Former Governor-General Sir William Deane has opened a new Bible Garden in Canberra that will feature all 148 plants mentioned in the Bible.
The Canberra Times reports Sir William Deane described himself as an enthusiastic ''convert'' to the concept of a Bible Garden as he helped open the garden in the grounds of Charles Sturt University's Australian Centre for Christianity and Culture in Barton overlooking Lake Burley Griffin.
In time, it will feature all 148 plants mentioned in the Bible, with almonds, cyclamen, garlic, lentils, oleander and pomegranate among the almost 60 varieties already in the ground. The noxious weeds referred to in the Bible will be in a separate glasshouse.
The centre received a gift of almost $1.8 million to develop the garden, and for other theological work, from the trust of the late South African born businessman Gerald Hercules Robinson. He created Australia's first Bible Garden at Sydney's Palm Beach in the mid-1960s after seeing a similar one in Bangor, Wales.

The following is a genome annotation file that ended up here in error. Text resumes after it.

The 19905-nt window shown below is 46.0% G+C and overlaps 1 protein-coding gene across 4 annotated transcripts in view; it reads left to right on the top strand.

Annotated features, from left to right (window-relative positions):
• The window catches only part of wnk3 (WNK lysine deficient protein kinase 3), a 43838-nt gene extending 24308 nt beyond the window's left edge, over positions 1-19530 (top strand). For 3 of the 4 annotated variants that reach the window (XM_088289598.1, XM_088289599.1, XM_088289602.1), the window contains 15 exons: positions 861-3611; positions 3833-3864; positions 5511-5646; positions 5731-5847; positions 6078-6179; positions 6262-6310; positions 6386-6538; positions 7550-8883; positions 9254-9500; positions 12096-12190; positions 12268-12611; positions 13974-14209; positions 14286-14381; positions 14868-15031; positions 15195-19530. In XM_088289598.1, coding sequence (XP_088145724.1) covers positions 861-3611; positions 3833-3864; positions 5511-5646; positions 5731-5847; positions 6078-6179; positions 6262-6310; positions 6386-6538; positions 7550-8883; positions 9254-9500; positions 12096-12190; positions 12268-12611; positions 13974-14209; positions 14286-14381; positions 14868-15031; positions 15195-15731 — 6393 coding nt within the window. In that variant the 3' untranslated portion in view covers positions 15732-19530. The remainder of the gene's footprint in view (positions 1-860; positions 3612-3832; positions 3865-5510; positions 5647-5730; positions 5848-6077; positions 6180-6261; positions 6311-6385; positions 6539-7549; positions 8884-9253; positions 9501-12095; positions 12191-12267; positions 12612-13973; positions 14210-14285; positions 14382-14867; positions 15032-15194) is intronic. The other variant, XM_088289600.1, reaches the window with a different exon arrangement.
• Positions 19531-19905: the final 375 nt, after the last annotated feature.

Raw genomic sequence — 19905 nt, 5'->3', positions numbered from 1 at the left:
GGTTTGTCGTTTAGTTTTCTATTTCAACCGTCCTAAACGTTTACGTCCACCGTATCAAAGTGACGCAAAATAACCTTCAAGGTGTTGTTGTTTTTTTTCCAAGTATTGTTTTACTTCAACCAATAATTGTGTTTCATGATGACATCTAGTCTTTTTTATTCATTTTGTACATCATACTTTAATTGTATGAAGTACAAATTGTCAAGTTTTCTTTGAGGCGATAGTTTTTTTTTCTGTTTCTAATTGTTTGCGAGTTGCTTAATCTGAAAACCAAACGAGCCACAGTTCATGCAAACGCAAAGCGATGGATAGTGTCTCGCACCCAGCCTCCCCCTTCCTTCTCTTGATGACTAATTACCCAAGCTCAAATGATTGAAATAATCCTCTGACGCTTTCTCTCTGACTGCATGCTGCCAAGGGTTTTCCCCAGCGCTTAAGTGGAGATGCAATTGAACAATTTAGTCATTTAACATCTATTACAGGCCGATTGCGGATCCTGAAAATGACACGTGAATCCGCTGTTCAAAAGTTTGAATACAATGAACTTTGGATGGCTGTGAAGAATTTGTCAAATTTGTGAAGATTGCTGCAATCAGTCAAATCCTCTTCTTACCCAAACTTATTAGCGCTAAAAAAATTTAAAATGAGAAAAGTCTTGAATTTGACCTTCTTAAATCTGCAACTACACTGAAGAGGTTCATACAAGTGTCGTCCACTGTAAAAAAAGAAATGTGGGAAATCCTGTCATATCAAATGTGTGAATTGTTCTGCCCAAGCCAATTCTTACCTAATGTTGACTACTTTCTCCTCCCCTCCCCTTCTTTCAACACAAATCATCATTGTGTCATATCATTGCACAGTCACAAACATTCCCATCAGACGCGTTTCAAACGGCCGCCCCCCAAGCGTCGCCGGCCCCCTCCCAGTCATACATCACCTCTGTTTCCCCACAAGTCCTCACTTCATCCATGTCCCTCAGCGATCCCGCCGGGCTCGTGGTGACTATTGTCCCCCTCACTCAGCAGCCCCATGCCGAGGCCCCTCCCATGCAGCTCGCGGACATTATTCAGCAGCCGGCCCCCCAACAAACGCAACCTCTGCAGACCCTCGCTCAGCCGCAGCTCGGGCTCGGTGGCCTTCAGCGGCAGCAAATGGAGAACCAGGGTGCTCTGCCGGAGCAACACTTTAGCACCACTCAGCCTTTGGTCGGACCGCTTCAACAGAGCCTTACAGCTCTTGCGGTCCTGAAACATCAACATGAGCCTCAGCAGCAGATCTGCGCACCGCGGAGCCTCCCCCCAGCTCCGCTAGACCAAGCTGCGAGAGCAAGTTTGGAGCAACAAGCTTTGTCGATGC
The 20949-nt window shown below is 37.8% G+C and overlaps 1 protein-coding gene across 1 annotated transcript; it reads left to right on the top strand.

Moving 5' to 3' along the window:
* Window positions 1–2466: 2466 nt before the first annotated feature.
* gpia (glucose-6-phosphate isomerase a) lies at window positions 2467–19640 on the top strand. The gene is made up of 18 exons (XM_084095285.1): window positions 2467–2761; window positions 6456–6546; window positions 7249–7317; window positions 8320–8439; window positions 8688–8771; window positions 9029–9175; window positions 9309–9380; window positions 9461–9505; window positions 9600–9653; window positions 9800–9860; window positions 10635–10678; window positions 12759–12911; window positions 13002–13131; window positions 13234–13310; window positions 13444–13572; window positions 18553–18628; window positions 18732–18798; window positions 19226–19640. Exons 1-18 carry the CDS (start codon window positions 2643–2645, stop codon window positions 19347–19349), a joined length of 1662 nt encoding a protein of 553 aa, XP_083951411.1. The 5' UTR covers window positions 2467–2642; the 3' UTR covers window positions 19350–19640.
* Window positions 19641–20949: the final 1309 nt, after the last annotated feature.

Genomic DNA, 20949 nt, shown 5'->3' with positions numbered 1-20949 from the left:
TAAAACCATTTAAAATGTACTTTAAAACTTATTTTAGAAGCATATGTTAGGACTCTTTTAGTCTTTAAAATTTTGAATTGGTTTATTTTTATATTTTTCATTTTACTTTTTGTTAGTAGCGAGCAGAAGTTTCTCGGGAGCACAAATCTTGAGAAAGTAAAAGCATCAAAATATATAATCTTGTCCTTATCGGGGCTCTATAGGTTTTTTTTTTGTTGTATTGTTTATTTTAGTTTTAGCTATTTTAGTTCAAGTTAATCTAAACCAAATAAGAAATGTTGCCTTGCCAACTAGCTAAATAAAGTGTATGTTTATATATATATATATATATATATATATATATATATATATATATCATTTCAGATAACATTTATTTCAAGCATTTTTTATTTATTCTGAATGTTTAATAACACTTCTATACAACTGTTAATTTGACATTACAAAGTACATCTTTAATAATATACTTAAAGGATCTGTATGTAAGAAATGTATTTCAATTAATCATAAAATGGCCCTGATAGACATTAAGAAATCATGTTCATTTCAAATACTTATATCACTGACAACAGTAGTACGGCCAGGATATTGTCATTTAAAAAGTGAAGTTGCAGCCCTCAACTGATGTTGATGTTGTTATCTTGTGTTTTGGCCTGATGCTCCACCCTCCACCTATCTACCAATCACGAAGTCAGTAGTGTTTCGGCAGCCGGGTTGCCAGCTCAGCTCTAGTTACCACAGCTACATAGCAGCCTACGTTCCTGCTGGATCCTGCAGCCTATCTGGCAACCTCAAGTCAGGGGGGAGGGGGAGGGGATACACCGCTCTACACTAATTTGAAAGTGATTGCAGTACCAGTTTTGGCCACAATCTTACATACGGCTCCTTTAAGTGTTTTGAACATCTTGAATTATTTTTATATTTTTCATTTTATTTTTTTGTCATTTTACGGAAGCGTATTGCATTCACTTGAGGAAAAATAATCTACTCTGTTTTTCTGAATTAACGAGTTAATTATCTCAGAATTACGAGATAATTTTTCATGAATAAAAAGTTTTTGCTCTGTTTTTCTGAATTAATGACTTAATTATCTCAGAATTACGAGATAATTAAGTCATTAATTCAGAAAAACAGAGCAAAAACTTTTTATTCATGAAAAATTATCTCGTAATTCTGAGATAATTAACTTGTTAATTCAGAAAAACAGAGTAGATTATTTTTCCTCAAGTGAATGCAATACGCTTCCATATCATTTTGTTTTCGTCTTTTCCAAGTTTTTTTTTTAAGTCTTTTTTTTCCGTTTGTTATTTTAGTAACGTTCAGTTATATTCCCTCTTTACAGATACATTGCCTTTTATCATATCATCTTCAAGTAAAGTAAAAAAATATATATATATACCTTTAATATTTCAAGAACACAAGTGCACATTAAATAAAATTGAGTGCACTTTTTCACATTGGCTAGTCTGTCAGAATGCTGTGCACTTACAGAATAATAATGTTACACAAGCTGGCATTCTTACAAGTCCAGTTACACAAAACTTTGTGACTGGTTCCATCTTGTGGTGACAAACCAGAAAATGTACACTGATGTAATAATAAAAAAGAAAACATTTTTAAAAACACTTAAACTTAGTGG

The centre's executive director, the Reverend Professor James Haire, said he hoped the Bible Garden would be a place of meditation, prayer and reflection, while educating more people about the Scriptures.
Standing between olive trees, Sir William, a Bible Garden trustee, said he was initially sceptical of the value of such a venture, but time and knowledge turned him into a strong supporter.
"Gerald Hercules Robinson has made one convert at least and that's myself," Sir William said. "In that, I see this as a focal point in a centre in which I see tremendous importance to our nation's spiritual wellbeing. It was, as with the old indigenous people, a meeting place, it's a place of coming together, it's a place of reaching out."
Sir William said it was "an extraordinary and wonderful thing" that the garden was now a reality "slap bang in the middle of our national capital with the best view in the whole of the national capital."
Work on the garden started last year. Sir William said a large mural wall would also be built, on which a painting by the late Aboriginal Christian Hector Jandany would be displayed, showing a white owl in the Kimberley and emphasising the ''Holy Spirit in our land''.
"One thing I think non-indigenous Christians can learn from our indigenous fellow Christians is the focus and the understanding of the Holy Spirit in our land," Sir William said.
Holy Spirit takes root in 'extraordinary' garden (Canberra Times, 4/8/08)